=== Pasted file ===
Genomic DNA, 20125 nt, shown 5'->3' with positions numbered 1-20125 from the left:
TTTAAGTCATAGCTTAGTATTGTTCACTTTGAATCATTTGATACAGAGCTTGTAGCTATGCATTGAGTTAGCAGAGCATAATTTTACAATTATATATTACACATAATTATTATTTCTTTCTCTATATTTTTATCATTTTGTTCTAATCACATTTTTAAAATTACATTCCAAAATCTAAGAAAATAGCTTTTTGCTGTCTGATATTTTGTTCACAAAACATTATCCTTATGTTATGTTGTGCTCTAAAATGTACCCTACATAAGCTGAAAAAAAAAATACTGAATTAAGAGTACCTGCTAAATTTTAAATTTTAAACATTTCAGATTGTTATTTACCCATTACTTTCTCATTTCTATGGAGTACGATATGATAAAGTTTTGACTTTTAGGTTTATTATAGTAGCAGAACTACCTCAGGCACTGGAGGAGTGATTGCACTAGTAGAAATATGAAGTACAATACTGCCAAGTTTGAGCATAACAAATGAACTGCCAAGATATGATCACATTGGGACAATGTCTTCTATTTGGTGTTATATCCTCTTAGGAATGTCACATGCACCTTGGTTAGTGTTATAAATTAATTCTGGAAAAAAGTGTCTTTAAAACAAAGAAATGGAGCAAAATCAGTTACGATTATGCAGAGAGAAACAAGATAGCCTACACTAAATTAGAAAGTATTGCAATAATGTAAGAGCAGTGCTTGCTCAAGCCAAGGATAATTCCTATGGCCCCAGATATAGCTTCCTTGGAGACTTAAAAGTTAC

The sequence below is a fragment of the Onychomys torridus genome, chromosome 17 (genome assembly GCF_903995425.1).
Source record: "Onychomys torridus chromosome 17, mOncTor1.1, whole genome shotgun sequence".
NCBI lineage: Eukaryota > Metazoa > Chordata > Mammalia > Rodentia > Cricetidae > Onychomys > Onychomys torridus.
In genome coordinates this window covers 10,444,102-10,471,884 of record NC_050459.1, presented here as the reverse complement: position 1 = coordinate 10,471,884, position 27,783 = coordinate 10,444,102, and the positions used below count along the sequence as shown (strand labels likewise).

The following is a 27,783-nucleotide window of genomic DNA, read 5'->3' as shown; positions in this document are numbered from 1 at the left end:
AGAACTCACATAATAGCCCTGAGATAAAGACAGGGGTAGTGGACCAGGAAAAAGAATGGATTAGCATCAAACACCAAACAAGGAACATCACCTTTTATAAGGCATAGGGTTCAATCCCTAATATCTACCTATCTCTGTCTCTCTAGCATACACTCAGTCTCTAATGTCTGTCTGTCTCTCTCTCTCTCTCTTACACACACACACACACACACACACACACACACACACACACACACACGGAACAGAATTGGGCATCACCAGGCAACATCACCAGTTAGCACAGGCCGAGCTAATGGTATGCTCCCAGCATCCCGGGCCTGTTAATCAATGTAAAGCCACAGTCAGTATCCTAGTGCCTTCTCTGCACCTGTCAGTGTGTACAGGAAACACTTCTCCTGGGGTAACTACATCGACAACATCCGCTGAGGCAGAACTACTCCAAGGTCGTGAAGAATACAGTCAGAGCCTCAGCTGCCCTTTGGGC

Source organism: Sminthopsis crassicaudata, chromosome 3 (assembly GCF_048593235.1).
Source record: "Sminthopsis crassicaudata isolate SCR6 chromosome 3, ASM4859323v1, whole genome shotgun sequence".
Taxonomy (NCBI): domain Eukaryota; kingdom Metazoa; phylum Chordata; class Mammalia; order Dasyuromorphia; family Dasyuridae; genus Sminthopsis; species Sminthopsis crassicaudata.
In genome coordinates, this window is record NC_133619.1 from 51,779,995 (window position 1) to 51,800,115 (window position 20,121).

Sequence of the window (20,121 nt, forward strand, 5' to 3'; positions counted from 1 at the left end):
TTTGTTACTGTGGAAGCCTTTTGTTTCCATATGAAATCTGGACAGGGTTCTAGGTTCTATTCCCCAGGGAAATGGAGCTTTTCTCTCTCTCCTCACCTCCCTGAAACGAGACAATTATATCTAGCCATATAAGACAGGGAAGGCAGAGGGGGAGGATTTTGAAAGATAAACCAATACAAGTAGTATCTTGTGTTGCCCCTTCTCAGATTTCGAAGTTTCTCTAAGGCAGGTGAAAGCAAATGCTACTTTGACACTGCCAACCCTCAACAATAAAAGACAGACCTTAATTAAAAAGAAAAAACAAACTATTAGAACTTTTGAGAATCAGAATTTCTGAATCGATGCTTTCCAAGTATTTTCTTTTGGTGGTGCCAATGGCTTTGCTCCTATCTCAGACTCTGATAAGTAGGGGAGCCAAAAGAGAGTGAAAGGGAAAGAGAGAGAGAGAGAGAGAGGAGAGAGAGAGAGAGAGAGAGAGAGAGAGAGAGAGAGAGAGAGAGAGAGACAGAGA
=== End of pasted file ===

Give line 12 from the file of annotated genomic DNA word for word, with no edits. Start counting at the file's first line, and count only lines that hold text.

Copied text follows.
In genome coordinates, this window is record NC_133619.1 from 51,779,995 (window position 1) to 51,800,115 (window position 20,121).